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Part of USS Atlantis: Mission 9: Just a Quick Stop

Just a Quick Stop – 5

Port Royal, USS Atlantis
July 21, 2400
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“Okay, wait, what?” Mac asked, a beer held short of his mouth. “Three of them? No way.”

In a rather quiet and unpopulated Port Royal, a total of 6 people all sat around one of the larger tables, drinks in hand or before them, the table populated with snacks or light meals as individuals wanted.

Five of the people seated at the table all wore black turtle necks with vivid sleeveless jackets of different colours over the top. Mac in a light blue, Gérard in an ochre, Gabrielle sporting a brilliant magenta, Samantha in green and Gavin with a grey jacket he’d taken off and thrown over the back of his chair. The sixth, Blake Pisani, instead wore a white flight suit and was grinning as she answered Mac’s question with a waggle of her eyebrows and a sip of her glass of wine.

“It’s true,” Gavin Hu, ship’s counsellor and man busy demolishing a pizza, supplied as he nodded to Blake. “Saw it myself, she shot down three of them without any help.” He pulled the slice of pizza away from the plate, immediately coming to strife with the cheese before Gabrielle jumped in to help, then help herself to a slice.

“How though?” Mac continued, nudging Blake’s foot with his own under the table. “The story shouldn’t have let you until the rest of the fighters show up to help.”

“Well unlike you folks on the ground, I’m just that good,” Blake answered. “Best pilot on the ship!” she announced jokingly, though her entire audience was those at the table, a few patrons spread around the lounge, far more interested in their conversations and partners than a bunch of senior officers in funny costumes, and a few lounge staff who knew when to ignore their patrons. Especially those coming down off an adrenaline high from the holiday.

But not when they were making claims that shouldn’t be ignored.

By the time Mac had managed to slap his forehead, Gabrielle and Samantha both wincing in unison, a bell had started to be rung at the bar, its origins dating back to the previous ship to bear the name Atlantis. The one lounge staffer behind the bar rang the bell a handful of times, though not very loudly, gathering everyone’s attention.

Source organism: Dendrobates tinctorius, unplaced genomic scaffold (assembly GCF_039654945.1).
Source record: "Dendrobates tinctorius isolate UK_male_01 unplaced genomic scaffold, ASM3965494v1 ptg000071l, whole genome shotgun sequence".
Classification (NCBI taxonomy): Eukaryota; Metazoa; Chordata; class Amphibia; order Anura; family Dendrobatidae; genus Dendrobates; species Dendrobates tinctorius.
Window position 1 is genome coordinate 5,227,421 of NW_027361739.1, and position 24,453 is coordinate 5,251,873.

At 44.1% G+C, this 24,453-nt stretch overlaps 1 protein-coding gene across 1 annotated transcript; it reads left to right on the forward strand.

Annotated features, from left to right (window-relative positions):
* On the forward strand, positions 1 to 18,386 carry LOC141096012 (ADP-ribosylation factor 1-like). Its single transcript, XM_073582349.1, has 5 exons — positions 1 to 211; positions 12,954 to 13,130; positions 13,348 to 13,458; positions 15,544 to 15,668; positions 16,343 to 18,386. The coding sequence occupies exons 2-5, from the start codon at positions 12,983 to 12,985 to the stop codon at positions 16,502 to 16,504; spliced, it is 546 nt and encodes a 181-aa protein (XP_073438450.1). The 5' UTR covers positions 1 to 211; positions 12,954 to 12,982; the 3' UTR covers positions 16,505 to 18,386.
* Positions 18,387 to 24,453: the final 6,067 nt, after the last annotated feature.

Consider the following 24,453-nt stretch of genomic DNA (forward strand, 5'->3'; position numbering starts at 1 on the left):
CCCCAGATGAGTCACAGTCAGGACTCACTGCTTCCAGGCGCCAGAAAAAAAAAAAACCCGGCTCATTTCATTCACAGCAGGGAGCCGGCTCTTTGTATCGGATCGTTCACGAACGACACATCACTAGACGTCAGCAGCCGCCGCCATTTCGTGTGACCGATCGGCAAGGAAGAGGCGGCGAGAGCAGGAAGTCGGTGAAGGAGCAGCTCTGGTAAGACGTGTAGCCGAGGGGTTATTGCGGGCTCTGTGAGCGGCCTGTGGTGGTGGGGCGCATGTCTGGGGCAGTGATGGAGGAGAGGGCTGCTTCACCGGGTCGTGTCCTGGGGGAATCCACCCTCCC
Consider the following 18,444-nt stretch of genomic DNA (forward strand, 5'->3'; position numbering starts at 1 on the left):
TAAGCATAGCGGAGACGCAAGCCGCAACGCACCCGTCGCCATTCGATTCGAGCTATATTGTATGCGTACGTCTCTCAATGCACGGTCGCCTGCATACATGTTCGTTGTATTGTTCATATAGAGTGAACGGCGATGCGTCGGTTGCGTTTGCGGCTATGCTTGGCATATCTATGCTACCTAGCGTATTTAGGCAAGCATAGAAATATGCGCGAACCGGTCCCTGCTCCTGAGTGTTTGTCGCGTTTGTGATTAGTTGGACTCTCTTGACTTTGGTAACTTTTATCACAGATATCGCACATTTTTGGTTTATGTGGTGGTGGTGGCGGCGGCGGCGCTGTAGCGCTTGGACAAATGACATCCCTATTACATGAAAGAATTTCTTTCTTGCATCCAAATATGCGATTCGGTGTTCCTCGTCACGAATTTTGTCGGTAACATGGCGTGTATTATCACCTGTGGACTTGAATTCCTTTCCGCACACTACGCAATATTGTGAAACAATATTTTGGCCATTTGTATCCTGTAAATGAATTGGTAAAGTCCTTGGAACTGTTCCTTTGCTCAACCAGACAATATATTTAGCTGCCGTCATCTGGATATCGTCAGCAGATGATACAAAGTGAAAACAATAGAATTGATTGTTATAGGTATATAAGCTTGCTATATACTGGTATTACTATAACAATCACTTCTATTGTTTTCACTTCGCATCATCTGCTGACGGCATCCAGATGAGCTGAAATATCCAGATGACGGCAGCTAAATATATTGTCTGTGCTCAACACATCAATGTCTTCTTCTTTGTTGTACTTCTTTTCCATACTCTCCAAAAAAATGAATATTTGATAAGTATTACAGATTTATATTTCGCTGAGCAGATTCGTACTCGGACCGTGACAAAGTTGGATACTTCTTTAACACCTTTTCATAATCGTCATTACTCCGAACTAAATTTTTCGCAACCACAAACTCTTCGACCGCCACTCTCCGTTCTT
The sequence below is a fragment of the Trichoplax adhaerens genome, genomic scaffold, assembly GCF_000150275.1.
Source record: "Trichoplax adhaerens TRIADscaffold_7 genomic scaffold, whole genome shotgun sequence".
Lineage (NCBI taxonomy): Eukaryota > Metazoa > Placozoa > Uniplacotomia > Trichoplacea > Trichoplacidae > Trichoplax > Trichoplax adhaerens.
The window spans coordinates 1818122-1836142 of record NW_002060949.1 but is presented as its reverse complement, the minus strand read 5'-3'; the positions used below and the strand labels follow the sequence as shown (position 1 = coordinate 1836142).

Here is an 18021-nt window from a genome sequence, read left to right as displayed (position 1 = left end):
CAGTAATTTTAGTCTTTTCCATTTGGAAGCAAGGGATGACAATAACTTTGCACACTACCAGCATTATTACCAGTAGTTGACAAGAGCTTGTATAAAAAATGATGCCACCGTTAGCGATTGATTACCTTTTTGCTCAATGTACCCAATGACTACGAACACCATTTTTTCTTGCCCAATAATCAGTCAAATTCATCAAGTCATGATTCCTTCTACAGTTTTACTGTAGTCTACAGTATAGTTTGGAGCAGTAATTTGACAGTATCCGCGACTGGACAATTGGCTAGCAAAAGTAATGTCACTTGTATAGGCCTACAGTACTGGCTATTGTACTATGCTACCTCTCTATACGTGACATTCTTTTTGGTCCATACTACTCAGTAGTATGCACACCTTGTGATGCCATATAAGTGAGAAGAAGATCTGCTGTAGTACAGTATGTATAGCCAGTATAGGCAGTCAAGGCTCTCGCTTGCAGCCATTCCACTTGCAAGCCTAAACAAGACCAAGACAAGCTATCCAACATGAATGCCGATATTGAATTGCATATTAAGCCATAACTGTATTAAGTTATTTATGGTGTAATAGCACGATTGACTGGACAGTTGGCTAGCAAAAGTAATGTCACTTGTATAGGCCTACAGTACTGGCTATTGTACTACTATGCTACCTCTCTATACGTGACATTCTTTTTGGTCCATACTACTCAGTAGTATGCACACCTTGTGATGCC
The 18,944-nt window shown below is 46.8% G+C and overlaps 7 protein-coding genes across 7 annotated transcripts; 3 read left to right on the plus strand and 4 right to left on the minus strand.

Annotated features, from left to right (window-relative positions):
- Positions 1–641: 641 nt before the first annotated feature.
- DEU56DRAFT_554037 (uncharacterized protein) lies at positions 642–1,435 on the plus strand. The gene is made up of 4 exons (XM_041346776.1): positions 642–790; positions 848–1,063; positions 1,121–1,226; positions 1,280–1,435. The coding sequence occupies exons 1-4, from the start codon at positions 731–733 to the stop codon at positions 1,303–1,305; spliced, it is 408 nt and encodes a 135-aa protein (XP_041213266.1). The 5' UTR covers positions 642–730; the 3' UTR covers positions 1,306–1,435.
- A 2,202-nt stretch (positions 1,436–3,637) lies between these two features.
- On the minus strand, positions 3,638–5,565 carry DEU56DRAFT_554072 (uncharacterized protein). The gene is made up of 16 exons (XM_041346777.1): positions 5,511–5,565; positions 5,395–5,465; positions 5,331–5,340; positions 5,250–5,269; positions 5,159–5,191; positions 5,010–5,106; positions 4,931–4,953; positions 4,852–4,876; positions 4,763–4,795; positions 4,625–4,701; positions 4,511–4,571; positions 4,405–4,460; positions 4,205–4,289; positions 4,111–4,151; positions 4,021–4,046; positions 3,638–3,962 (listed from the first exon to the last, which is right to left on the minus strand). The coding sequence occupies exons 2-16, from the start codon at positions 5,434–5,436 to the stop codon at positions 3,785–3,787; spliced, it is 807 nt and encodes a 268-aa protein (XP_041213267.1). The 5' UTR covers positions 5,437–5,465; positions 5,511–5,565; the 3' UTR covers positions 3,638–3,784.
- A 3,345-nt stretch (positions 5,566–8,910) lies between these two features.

“Oh crap,” Gavin squeaked out around his pizza.

The barkeep, obviously someone in the Operations division somewhere, grinned wickedly as he pulled out a bottle of a liqueur from under the counter, the substance inside seeming to glow green in a very unhealthy fashion. “Someone,” he said, setting a shot glass down next to the bottle, “just declared themselves the best pilot on the ship.” The man’s attention went straight to Blake. “Unless you are the top gun, you drink.”

And with that, he filled the glass with the glowing green substance and beckoned Blake over to accept her punishment for a rule she hadn’t been warned about and had been instituted more as a way of shutting cocky pilots up in the lounge.

“You’re dead when she gets back,” Gérard said to Mac, nudging his elbow with his own. “By the way, nice catch.”

“It’s a not-a-thing thing,” Mac answered as he watched Blake march over to the bar, stare the barkeep down and take her punishment without hesitation. She lasted a whole second before gagging at the vile drink, accepting a generous chaser set down to wash away the taste. “Seriously, why is there a bottle of malört aboard this ship?”

“It’s not just a bottle. There’s a whole crate of it in cargo bay three.” Samantha shuddered at her own words. “Luke over there insisted on bringing more along. Can’t have the bar running out of the real stuff and forcing shuttle jocks to drink replicated malört now can we?”

“Fair, fair,” Mac answered, attention turning to Blake as she returned, still trying to clear the taste from her mouth. “Sorry about that, I should have warned you about the lounge rules,” he said, accepting the glare of death from her, attempting to buy forgiveness with a proffered basket of fries from the table. “Turns out senior staff are subject to the drinking games and punishments as much as everyone else.”